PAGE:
Greenfield, MA. June 25, 2008 The Connecticut River Watershed Council has filed a motion to intervene in a November 28, 2007 complaint by the EPA against the Town of South Hadley wastewater treatment facility for alleged violations of their NPDES (National Pollutant Discharge Elimination System) permit. The EPA’s complaint cites several violations by the town including its certification that routine CSO (Combined Sewage Overflow) discharge inspections were completed during the years 2002 – 2005, yet during that period South Hadley reported only a single CSO discharge, and failed to conduct the required rechecks after heavy rains.
“The Watershed Council has intervened as a way of urging both the EPA and the towns and cities along the river to take clean water compliance seriously,” says Andrea Donlon, Massachusetts River Steward for CRWC, “Without due diligence and local compliance, we can’t be sure our kids are not swimming in fouled waterways or the dog isn’t splashing in a stream spiked with raw sewage.”
Combined sewers still exist in many Bay State towns and cities. Now being phased out to comply with current clean water standards, they were designed to carry both sanitary sewage and storm water in a single pipe. With today’s larger populations and heavily paved areas, the pipes are too small to handle the volume of water arriving when it rains. Those combined pipes carrying untreated human waste, back up and overflow into neighborhood streams, and sometimes basements, before the sewage reaches the treatment plant.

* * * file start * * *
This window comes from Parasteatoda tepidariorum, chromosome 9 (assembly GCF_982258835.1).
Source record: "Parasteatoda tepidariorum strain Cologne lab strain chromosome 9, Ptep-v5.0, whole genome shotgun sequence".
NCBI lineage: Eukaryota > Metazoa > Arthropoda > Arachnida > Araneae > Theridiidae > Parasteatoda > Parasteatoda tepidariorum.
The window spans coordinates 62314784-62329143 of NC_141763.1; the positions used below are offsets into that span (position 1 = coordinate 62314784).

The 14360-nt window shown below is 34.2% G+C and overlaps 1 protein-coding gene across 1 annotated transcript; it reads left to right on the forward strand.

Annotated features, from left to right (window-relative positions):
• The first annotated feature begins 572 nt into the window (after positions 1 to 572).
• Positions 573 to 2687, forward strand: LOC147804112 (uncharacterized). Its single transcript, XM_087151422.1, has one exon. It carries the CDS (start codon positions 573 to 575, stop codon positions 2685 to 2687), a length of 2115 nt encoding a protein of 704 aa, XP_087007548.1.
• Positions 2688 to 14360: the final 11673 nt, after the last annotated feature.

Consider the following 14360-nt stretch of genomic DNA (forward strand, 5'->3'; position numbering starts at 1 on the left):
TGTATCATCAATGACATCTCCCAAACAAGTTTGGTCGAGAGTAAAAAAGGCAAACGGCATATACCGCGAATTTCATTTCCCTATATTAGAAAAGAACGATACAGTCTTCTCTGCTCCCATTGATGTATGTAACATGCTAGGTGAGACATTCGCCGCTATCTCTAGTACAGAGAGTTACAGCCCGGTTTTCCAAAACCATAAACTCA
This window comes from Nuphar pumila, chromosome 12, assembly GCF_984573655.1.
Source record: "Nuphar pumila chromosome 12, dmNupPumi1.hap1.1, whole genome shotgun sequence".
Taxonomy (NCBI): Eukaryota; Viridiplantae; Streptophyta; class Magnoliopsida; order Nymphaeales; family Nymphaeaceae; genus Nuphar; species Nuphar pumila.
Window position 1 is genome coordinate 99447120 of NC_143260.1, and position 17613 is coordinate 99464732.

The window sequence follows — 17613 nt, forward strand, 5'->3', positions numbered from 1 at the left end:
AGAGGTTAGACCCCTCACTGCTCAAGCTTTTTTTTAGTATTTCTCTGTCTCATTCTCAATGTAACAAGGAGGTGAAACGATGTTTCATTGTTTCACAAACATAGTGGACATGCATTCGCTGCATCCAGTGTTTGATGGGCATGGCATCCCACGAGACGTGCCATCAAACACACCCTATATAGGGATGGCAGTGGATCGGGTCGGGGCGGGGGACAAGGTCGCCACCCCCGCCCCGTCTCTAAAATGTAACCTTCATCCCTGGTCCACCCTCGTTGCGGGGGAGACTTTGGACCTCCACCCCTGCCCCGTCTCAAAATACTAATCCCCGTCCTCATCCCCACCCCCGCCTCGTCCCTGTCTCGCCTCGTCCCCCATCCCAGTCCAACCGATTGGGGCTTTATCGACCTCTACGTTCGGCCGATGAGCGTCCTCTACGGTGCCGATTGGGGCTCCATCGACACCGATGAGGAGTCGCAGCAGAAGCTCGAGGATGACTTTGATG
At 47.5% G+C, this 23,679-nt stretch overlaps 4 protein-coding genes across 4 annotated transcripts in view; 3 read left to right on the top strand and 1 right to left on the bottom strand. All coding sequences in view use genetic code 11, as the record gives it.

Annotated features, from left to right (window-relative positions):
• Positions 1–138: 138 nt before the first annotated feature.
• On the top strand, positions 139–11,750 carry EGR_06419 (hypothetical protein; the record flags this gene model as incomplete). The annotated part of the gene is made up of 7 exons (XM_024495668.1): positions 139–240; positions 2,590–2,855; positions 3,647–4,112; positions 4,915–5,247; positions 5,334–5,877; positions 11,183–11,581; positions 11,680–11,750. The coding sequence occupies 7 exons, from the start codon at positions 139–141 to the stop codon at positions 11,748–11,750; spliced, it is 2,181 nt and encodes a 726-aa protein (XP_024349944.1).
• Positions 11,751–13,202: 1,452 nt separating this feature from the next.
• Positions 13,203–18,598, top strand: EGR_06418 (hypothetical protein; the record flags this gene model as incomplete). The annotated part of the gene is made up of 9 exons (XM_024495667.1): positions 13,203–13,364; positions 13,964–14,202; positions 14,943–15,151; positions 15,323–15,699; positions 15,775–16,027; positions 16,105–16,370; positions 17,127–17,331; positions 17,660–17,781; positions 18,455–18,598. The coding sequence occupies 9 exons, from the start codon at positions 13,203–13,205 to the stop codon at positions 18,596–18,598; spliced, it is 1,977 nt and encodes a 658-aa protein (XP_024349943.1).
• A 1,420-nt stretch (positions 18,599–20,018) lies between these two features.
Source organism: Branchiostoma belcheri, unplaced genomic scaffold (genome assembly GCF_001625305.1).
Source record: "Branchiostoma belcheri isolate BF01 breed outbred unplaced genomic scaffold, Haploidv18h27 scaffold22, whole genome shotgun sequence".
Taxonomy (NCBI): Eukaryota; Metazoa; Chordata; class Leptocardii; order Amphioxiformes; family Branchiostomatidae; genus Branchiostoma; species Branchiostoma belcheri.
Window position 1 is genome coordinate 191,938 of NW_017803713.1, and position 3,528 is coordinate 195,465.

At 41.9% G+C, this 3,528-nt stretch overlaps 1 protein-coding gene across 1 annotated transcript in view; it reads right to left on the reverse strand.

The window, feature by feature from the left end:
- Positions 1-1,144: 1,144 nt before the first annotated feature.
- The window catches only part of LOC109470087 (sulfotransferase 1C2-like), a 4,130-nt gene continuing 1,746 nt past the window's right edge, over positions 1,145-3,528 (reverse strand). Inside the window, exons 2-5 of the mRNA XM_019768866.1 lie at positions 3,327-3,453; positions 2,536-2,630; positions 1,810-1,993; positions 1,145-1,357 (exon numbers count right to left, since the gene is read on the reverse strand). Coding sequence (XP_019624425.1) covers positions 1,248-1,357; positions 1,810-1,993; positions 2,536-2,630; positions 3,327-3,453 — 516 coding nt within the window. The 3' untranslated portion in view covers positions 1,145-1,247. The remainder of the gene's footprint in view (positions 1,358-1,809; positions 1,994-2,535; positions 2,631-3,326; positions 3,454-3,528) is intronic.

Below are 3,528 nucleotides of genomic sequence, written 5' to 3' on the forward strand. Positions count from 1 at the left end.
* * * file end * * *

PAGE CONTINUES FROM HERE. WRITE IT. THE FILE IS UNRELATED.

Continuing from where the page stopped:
The Town of South Hadley’s alleged violations impacted Buttery Brook and the Connecticut River. The EPA’s complaint also cites the town’s failure to implement several best management practices under their Stormwater Pollution Prevention Plan, such as conducting annual employee training. Typically, NPDES violations of this nature involve monetary judgments. Donlon says CRWC has intervened in this issue because the public deserves a river that is both fishable and swimmable. “Our involvement is not aimed at costing South Hadley additional money. We’re involved because we have a unique role in advocating for measurable benefits to the river.”
To that end the Council’s comment letter suggests several projects with measurable benefits for the river that could partially replace a monetary fine. One project would be to install a “vegetated filter strip” that would capture urban runoff from some of the more heavily paved surfaces, as in the South Hadley Falls area—diverting the runoff back into the ground rather than into sewer pipes. “We support EPA’s enforcement action” says Donlon, “our concern is that it has taken them several years to file this.” She stresses the need for vigilance in permit requirements and water quality sampling that can detect problems. Donlon also notes that South Hadley recently eliminated their last CSO, “So discharges of this nature should minimal in the future.”
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